Quant Funds Are Sticking With Cheap Stocks – and They’re Losing Big
Quant funds have had a hard time over the last year. Powered by stock characteristics, these quant funds have been losing to the fundamentally-driven active-managed funds. This is consistent with the idea that value investing has struggled since the theory behind many of these quant funds is value-centric. Given the need for secular growth given the slowing economy, this could be the new reality – something quant funds aren’t necessarily prepared for. Or, this could just be a meaningful trough in a long-term cycle overall. Either way, in the short run, we believe active management seems better equipped to respond to unconventional and unexpected signals.
The Federal Reserve Just Released Its ‘Dot Plot.’ It Shows More Chance of a Rate Cut
Since the financial crisis, central bank interest rate policy has been a major factor in driving market sentiment. But, the last few months have seemed irregularly so. The market is extremely keen on a rate cut this month and if it does not occur the reaction could be severe. Fortunately, the Fed’s dot plot has been trending lower in terms of expected rates – perhaps sending a message to the markets. In fact, the maximum expected fed-funds rate for 2020 has dropped by 1 percentage point since June, 2018. Even if it is all show, the dot-plot seems to imply that the Fed is unlikely to risk a policy mistake like they did in late 2018.
U.S. Consumer Debt is Now Breaching Levels Last Reached During the 2008 Financial Crisis
In the 3rd Q 2019, U.S. consumer debt hit $14 trillion (vs. $13 trillion during the financial crisis). One contributor that has expanded disproportionately is student loan debt. This makes sense, given that student loans have been a front-of-mind topic in recent political debates and seems to be a touchtone issue for millennials. This statistic raises the question: how close are we to a recession if consumer debt is this bad? However, the way in which consumers are managing the debt creates a major distinction between now and the financial crisis. While in 2008 there was a rise in loan delinquencies prior to the crisis, loan delinquencies have actually remained pretty mild (so far). Also, GDP growth is much stronger and unemployment rates much lower than they were around the time of the crisis. However, this is something to keep an eye on.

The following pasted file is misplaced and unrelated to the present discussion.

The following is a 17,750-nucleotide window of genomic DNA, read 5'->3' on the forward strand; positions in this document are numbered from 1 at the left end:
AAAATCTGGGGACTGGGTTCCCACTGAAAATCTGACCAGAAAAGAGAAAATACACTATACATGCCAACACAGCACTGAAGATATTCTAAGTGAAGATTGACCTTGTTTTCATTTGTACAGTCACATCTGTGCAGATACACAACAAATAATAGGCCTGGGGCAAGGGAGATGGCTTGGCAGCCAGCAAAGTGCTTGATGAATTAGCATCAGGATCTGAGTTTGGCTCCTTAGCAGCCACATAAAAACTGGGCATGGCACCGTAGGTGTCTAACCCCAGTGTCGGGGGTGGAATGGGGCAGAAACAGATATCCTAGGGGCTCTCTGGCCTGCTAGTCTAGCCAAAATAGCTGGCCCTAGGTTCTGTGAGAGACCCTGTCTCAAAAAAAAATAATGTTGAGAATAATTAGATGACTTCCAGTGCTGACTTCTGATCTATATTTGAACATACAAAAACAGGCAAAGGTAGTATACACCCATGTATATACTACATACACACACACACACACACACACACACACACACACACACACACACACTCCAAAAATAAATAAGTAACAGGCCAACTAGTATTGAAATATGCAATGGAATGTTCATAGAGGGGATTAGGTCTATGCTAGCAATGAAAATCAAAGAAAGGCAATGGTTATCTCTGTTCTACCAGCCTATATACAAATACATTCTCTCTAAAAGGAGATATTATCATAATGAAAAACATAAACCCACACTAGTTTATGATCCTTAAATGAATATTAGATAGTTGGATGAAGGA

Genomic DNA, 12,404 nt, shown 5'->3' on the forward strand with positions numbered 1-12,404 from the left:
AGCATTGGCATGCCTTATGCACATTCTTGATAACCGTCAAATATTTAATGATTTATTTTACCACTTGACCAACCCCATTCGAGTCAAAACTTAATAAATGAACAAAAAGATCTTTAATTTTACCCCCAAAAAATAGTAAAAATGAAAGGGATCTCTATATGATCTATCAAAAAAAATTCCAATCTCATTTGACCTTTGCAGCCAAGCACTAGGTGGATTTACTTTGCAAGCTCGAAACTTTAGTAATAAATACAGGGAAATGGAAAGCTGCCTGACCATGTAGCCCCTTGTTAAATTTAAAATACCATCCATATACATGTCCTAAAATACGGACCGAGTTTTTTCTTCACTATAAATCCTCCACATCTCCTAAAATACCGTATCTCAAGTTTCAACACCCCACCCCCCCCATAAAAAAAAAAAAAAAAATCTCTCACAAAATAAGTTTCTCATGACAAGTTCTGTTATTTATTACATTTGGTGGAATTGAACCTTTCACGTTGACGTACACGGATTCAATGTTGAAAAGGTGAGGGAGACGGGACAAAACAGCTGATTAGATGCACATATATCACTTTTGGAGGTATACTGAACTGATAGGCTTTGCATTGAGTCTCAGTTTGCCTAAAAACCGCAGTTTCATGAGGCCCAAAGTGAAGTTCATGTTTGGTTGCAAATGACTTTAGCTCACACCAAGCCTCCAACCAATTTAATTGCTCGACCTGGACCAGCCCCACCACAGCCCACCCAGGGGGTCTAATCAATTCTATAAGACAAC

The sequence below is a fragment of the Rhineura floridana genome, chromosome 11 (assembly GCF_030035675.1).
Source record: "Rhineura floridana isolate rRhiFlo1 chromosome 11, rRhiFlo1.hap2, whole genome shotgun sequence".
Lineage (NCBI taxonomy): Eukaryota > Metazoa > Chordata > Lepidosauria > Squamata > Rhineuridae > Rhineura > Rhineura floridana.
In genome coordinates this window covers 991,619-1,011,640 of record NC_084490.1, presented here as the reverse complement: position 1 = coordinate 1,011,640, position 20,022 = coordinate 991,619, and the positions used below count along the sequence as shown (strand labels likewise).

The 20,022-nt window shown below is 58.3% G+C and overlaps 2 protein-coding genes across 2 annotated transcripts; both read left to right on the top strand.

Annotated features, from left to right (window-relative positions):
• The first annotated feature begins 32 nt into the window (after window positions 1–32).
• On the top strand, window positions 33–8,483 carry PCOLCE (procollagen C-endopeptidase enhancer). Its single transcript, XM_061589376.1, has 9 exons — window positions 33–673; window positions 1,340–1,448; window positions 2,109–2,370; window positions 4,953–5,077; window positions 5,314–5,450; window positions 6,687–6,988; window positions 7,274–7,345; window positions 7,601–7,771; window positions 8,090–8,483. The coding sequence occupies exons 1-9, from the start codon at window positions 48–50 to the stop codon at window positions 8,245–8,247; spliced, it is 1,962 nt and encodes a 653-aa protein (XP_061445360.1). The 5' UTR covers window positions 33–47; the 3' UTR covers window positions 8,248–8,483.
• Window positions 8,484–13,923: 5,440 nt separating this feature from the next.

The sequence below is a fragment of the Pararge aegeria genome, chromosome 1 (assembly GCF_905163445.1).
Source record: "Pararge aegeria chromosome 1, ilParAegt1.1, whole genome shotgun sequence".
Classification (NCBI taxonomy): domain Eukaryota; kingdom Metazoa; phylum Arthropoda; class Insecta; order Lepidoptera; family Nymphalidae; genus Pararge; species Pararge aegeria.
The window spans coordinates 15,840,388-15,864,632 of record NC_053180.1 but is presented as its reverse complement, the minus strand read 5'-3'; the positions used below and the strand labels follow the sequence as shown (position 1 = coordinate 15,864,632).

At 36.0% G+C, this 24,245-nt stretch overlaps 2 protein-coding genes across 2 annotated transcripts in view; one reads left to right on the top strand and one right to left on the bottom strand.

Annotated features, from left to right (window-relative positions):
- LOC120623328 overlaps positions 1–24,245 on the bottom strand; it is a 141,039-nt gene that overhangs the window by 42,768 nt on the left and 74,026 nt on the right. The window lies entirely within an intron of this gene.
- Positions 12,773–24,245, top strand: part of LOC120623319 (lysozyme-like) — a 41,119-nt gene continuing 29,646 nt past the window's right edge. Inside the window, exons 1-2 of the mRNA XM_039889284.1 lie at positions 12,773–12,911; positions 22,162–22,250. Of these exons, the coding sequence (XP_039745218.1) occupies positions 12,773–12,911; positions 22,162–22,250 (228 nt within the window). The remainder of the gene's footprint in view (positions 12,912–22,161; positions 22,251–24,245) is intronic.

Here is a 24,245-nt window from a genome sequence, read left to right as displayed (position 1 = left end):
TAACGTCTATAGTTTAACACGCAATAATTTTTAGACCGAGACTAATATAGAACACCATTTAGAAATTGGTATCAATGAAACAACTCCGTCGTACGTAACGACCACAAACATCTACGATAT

Tips for Spotting a U.S. Recession Before It Becomes Official
What do yield curves, credit conditions, business sentiment, and labor signs all have in common? They help indicate a recession . . . at least, in theory. An inverted yield curve has played a significant role in every recession. However the Fed’s quantitative easing programs might have actually dampened the curve’s predictive ability. Credit conditions are always important, especially for small and medium sized businesses. However, credit remains plentiful at attractive interest rates and sentiment has been steady and strong. Finally, labor demand is an important indicator but tends to appear more as an aftershock than as a predictive cautionary signal.
Is Value Investing Dead? It Might Be and Here’s What Killed It
In a nutshell, the Fed may have killed it. The quantitative easing program they adopted after 2008, made the premium for traditional value stocks shrink, thus making it more difficult for value investors to generate returns. When interest rates are low and liquidity plentiful, all asset prices rise (the “rising tide that lifts all boats”) and future growth is worth more. In fact, quantitative easing may have paused the mean-reversion process for growth’s advantage over value. Furthermore, tech “disruptors” have made the “moats” surrounding many value companies less sustainable.
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